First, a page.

Meditation- debunked

Great Article. Read in its' entirety here

 

Meditation isn’t about suppressing your thoughts and emotions.

As someone who teaches (and writes about) mindfulness and meditation, I spend a lot of time addressing misconceptions.

There are many out there, and they are repeated often. Even more disheartening is that a lot of “teachers” and resources spread them, which makes it critical for people coming to mindfulness and meditation to find proper instruction.

Some of the more prevalent misconceptions are:

  • Meditating is about stopping thoughts or clearing your mind.
  • Meditating is about forcing yourself to think certain thoughts (or, block certain thoughts).
  • Meditating will make you “detached” and non-caring/non-feeling.
  • Meditating can cause more thoughts, and make depression and anxiety (and other conditions) worse.

All of these are false, and I’ve addressed them in past articles.

Recently, the misconception I’ve seen most is “meditating causes (or instructs) you to suppress thoughts and emotions.” I’ve witnessed heated debates on this topic, and read a lot of erroneous information.

This misconception stems from a fundamental misunderstanding of meditation. When you meditate, you cultivate awareness of everything that appears in consciousness: thoughts, emotions, urges, sensations, etc. You develop the skill of noticing it all without getting caught up in it (withoutindulging it).

On the other hand, suppress is defined as “forcibly put an end to; prevent.” Meditation is the opposite of that definition — when you meditate, you aren’t trying to forcibly end or prevent anything. To the contrary, you accept it all non-judgmentally.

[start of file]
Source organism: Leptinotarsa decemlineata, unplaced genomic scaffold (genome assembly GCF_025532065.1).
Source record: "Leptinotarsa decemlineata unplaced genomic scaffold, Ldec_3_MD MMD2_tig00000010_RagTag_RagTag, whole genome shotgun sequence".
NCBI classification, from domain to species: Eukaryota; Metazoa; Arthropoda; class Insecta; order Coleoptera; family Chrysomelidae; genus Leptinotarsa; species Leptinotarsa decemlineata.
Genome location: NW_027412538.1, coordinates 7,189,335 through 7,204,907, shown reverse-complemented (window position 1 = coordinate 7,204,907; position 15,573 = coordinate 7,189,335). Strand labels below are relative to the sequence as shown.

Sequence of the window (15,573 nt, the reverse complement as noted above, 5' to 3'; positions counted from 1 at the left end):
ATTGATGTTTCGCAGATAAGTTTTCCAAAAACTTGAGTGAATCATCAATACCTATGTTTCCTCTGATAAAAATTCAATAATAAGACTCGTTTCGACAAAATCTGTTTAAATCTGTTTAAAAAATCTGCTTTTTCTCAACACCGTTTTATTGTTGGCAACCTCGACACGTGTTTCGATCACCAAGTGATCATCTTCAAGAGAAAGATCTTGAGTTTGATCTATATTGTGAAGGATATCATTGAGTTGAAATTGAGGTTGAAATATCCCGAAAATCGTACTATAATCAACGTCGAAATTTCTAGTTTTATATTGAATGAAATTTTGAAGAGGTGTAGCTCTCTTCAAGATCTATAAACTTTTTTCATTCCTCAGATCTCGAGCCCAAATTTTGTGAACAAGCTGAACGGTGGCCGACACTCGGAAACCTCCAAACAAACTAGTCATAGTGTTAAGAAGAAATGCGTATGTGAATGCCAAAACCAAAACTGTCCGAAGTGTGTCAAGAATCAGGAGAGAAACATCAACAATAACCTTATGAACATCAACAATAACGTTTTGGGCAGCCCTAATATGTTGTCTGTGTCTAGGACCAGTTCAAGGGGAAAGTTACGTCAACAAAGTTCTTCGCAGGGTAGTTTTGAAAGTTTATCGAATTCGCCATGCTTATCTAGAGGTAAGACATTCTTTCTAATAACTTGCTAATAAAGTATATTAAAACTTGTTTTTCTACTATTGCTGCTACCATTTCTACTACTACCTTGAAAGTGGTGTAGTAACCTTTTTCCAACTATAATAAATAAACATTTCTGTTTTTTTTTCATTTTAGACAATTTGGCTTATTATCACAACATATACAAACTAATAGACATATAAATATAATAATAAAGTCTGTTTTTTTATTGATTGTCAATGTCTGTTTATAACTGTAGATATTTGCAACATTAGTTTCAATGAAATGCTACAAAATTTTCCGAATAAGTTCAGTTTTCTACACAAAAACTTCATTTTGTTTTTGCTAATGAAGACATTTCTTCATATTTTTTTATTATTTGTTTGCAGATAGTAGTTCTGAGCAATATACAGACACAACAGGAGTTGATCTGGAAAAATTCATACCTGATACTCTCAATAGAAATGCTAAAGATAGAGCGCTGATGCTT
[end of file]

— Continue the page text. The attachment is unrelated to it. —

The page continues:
Put another way, meditation is embracing whatever is happening in the present moment. The distinction is that meditating isn’t wallowing in thoughts and emotions. Nor is it dwelling on or analyzing them.

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BRAIN WAVE 101 (Why Sound Therapy?)

http://www.brainworksneurotherapy.com/what-are-brainwaves

WHAT ARE BRAINWAVES?

At the root of all our thoughts, emotions and behaviours is the communication between neurons within our brains. Brainwaves are produced by synchronised electrical pulses from masses of neurons communicating with each other.

Brainwaves are detected using sensors placed on the scalp. They are divided into bandwidths to describe their functions (below), but are best thought of as a continuous spectrum of consciousness; Delta being slow, loud and functional - to Gamma being fast, subtle, and complex. It is a handy analogy to think of Brainwaves as musical notes - the low frequency waves like a deeply penetrating drum beat, while the higher frequency brainwaves are like a subtle high pitched flute. 

Our brainwaves change according to what we’re doing and feeling. When slower brainwaves are dominant we can feel tired, slow, sluggish, or dreamy. The higher frequencies are dominant when we feel wired, or hyper-alert.

The descriptions that follow are only broadly descriptions - in practice things are far more complex, and brainwaves reflect different aspects when they occur in different locations in the brain. 

Brainwave speed is measured in Hertz (cycles per second) and they are divided into bands delineating slow, moderate, and fast waves. 

DELTA WAVES (.5 TO 3 HZ)

 

Delta brainwaves are the slowest but loudest brainwaves (low frequency and deeply penetrating, like a drum beat). They are generated in deepest meditation and dreamless sleep. Delta waves suspend external awareness and are the source of empathy. Healing and regeneration are stimulated in this state, and that is why deep restorative sleep is so essential to the healing process.

THETA WAVES (3 TO 8 HZ)